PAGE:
# FT-ramide: Cheops to the aid of electricity

when you start in electronics, whether with a Raspberry Pi or an Arduino, is quickly confronted with the calculation of the resistance. Whether to power an LED, polarize a transistor or other… there always need to make a calculation.

Manu, a loyal reader (and speaker) of the blog and the forum has put together this Pi-ramide that will remind you “on the go” the formulas you need.

if some people think that the the ancient Egyptians knew electricity , it’s especially their knowledge in geometry that is found in the construction of the pyramids.

it is this solid that Manu has retained to create a memory aid for the use of the beginner electronics.

simple! Let’s take an example…

## that’s all the same!

all the faces of the pyramid work the same way!

here one sees right P and R as well as ^{ 2 }: P is the power in watts, R and I saw them just before.

then what must be the power of the resistance in the previous example? (this is to avoid it emit smoke signals before giving up the ghost)

I’m looking for P => I put the thumb on it there? R x I ^{ 2 }

R told 180 Ω (this is the one I had in stock) and a current of 10 mA (0.010 A)-online

P = 180 x 0.01 x 0.01 = 0.018 watt

not worry one resistance 1/4 watt (250 mW) will do the trick as the dissipated power is only 18 mW. By security always plan at least double power to the power required.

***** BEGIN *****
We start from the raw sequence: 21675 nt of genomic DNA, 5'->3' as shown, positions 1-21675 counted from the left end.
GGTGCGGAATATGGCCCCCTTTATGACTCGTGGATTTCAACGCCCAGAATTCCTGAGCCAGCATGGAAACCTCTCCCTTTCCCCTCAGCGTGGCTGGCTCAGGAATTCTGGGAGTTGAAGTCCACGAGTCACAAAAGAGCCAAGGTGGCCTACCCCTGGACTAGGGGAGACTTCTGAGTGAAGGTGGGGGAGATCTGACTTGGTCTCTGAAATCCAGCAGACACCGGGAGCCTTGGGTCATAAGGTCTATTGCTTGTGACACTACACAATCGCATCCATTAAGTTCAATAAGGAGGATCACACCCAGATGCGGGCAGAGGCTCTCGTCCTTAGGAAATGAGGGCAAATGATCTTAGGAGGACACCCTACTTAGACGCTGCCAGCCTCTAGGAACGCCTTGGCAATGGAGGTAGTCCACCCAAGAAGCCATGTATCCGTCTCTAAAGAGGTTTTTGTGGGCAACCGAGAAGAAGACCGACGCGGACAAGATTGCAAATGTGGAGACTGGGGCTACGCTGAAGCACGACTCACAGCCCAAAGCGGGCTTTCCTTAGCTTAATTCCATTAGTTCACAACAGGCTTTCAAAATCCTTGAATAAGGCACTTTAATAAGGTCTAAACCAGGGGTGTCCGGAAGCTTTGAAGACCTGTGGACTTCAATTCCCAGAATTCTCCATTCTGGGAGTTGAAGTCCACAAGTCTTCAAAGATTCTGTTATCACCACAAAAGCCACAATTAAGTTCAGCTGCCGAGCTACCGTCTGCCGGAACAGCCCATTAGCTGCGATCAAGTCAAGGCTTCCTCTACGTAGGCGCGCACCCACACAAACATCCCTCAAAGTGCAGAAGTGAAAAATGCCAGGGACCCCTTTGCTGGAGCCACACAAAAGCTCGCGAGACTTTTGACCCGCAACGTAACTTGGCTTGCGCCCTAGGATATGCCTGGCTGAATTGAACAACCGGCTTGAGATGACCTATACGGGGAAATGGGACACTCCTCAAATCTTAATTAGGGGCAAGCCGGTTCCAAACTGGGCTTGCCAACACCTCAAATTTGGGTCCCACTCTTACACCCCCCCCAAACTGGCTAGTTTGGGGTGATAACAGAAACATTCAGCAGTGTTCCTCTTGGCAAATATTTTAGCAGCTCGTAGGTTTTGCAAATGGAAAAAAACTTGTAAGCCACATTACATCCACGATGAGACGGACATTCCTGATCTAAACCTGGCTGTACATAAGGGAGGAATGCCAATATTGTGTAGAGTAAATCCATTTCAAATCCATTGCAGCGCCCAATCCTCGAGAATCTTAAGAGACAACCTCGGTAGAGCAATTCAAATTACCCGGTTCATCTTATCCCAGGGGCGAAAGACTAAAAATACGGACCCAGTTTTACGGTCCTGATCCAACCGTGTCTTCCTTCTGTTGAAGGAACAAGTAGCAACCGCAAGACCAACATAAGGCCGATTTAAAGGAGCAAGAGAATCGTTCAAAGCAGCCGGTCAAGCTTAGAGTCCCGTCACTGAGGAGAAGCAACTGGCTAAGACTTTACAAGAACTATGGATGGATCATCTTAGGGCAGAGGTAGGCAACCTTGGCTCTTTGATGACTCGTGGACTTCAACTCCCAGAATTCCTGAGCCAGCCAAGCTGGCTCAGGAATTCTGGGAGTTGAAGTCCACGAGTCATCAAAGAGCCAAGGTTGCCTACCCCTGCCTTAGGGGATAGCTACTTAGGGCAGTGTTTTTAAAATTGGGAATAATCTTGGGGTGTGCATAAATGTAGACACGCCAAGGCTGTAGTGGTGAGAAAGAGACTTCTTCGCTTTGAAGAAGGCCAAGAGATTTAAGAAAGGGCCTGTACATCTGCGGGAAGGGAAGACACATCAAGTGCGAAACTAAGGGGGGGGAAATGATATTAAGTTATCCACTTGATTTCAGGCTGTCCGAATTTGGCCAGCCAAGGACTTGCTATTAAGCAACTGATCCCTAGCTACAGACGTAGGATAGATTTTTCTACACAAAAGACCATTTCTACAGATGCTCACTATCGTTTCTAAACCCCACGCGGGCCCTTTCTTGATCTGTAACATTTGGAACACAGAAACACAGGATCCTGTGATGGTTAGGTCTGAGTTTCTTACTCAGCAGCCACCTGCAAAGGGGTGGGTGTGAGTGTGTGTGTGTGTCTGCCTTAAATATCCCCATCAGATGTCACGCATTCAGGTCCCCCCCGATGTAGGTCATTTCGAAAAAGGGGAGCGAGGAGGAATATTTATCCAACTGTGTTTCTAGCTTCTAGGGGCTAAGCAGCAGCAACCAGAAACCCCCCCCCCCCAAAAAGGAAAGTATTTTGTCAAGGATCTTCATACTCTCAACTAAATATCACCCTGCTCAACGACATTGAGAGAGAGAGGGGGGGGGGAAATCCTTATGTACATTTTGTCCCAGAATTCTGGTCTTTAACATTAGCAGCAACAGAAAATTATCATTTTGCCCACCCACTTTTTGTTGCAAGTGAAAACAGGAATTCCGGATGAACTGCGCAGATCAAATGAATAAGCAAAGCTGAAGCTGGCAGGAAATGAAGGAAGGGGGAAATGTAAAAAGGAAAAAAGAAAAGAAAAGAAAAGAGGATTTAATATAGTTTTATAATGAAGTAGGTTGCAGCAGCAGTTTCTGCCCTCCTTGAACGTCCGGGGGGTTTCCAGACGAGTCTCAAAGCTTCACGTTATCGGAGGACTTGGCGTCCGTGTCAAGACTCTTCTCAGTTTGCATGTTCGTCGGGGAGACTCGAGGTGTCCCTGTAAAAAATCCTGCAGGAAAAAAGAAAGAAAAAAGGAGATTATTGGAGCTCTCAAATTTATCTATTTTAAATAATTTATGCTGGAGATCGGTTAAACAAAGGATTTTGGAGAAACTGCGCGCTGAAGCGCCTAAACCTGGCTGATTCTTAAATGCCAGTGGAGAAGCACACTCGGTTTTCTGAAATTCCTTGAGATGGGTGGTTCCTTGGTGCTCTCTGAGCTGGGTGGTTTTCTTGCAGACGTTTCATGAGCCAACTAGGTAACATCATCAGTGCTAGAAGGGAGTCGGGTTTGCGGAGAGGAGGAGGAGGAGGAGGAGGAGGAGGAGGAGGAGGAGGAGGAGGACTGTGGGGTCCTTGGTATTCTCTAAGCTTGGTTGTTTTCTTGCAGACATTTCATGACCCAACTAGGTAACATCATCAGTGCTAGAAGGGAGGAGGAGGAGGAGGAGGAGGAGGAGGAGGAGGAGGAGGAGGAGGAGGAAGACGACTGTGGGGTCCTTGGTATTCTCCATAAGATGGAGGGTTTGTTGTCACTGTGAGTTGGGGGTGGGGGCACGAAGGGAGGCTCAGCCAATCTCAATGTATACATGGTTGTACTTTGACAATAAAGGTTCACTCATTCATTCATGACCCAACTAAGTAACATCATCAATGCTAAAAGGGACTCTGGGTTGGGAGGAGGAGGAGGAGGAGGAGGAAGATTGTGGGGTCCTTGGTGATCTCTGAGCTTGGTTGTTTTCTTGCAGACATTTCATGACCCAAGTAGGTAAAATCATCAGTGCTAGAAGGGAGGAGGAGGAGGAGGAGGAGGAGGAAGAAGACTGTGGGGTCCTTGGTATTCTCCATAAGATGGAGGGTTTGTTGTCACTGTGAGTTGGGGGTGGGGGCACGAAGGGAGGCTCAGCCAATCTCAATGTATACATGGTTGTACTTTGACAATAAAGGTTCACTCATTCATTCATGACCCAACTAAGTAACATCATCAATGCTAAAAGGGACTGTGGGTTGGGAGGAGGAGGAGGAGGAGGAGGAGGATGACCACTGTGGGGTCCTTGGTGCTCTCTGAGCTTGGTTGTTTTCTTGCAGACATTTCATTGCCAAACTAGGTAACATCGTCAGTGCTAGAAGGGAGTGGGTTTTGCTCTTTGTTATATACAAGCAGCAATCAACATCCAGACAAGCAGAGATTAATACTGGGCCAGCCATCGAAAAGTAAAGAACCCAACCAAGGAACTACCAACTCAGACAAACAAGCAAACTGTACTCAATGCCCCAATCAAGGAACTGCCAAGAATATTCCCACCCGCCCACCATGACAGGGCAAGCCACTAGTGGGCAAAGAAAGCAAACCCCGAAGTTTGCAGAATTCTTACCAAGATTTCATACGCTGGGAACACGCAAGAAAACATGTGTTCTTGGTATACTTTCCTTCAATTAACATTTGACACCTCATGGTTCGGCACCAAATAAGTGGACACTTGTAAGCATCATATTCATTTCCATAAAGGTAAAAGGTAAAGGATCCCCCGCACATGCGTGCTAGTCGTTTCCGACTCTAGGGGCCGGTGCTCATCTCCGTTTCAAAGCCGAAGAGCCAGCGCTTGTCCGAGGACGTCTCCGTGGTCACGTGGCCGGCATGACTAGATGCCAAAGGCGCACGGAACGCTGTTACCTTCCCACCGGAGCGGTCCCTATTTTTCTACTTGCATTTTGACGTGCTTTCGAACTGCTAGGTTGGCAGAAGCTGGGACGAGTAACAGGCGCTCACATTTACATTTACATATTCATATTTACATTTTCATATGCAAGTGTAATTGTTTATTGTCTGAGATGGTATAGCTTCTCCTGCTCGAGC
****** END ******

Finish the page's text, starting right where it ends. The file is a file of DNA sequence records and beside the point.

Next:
and depending on the side you choose, you have one of these 4 options:

- P = U x I
- U = R x I
- P = R x I²
- P = U² / R

## and the square below the Pi-ramide?

Oh yes it’s true there is a square under the IP ramide! I almost forgot to tell you about 🙂

this concerns the bridge voltage divider:

an input voltage V _{ in } is applied to the bridge formed by 2 resistors, R1 and R2 divider. It allows to retrieve output V _{ out }, which is a part of the input voltage.

## example of a bridge divisor

well, this time we have a sensor (what you want 🙂) coming out either nothing (0 volt) or the 12 volt (level 1). Can’t send its output on a Raspberry Pi GPIO port. A GPIO supports 3.3 volts maximum.

we will use a bridge divisor to bring the voltage (12 volts) at 3.3 volts. I had in stock a resistance of 1KΩ which will do the trick for R2. Good, and what do I put for R1?

Bin… to make sure we’re going to do the math the other way if you want to! take the bridge divisor seen previously with

R2 = R1 = 2.7 KΩ and 1KΩ

let you do the math… we find V _{ out } = 3.24 volts

then take 1KΩ = R2 and R1 = 2.2 KΩ

repeat the calculation and we find V _{ out } = 3.75 volts

then you take what you?

tadaaaa! I’ll R1 = 2.7 KΩ as 3.24 volts voltage is compatible with the GPIO ports because it is lower (very little) to 3.3 volts.

if I put the resistance of 2.2 KΩ, 3.75-Volt voltage will exceed the limit of 3.3 volts and my GPIO port risk to be destroyed, if I did not Bowl it is the CPU that will stop working… And a Raspberry Pi without microprocessor? Good to put in the trash (think recycling!)

the purists will tell you that it is wrong to lower tension with a bridge divisor to attack a GPIO. They recommend using a voltage converter, much safer. They are right! But the divisor Bridge works great if you are sure the voltage of the sensor.